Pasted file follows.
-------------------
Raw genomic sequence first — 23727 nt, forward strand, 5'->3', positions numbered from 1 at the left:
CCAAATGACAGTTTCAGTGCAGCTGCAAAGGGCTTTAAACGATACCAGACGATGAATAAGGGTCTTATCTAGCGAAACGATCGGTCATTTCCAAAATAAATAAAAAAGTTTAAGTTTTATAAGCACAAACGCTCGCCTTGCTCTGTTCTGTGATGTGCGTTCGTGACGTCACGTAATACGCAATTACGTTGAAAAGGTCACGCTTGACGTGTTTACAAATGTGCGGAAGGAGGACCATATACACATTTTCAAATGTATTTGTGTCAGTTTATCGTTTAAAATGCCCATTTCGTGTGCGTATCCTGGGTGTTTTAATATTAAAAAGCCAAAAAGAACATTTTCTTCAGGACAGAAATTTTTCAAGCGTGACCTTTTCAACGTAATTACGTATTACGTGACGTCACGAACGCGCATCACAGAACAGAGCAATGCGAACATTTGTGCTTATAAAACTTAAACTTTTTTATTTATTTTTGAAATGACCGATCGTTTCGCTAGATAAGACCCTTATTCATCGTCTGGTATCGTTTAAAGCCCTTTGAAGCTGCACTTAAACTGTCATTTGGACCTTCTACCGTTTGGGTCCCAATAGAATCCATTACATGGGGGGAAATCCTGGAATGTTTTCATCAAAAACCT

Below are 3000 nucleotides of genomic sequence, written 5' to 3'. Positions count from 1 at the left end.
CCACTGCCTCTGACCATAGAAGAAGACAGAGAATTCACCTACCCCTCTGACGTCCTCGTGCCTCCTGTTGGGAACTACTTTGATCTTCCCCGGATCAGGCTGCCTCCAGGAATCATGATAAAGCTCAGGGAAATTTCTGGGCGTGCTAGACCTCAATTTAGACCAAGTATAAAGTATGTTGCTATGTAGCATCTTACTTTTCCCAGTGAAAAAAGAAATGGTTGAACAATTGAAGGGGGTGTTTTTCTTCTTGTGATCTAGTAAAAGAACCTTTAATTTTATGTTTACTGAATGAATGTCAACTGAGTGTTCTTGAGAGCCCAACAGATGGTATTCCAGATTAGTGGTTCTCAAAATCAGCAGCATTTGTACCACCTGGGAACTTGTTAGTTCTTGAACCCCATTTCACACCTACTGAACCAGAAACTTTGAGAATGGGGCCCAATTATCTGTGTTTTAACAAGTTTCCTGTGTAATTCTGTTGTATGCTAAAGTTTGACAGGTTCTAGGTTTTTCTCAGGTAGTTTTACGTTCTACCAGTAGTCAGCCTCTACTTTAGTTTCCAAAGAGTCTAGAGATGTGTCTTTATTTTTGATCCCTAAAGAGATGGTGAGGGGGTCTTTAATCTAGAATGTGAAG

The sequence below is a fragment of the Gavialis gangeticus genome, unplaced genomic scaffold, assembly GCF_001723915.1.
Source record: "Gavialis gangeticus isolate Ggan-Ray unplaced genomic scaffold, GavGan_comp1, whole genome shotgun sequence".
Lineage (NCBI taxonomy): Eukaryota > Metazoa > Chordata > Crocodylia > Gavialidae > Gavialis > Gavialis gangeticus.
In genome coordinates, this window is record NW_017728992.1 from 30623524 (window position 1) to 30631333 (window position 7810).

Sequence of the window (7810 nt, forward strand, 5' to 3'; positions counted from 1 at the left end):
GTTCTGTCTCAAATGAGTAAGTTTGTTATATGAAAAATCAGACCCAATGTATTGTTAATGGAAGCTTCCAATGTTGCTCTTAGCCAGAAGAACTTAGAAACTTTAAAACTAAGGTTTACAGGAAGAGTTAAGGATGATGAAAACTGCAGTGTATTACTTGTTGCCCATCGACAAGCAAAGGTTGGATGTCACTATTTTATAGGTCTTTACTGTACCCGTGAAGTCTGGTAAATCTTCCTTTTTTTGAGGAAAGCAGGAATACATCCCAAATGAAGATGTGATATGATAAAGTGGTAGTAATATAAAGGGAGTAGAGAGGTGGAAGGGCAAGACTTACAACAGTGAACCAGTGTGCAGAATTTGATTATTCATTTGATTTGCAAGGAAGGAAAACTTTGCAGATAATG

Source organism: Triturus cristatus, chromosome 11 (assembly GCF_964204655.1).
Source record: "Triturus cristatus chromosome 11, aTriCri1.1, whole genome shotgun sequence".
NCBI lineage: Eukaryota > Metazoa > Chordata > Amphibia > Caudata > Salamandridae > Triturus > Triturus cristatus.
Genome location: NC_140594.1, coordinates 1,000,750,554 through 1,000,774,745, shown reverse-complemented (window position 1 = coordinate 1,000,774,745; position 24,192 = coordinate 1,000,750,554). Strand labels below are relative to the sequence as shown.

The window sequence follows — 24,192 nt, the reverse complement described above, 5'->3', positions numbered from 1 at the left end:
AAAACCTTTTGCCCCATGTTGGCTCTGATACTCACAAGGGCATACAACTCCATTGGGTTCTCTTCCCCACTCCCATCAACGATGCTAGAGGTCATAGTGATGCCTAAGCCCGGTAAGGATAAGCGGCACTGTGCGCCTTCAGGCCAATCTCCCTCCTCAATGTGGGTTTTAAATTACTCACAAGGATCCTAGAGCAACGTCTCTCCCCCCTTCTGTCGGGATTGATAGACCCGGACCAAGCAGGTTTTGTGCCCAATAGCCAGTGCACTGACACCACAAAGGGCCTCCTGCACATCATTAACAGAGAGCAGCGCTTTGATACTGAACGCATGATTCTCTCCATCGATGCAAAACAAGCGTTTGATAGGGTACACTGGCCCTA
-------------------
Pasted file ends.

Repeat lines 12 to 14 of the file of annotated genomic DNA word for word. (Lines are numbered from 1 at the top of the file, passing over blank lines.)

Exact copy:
Source record: "Triturus cristatus chromosome 11, aTriCri1.1, whole genome shotgun sequence".
NCBI lineage: Eukaryota > Metazoa > Chordata > Amphibia > Caudata > Salamandridae > Triturus > Triturus cristatus.
Genome location: NC_140594.1, coordinates 1,000,750,554 through 1,000,774,745, shown reverse-complemented (window position 1 = coordinate 1,000,774,745; position 24,192 = coordinate 1,000,750,554). Strand labels below are relative to the sequence as shown.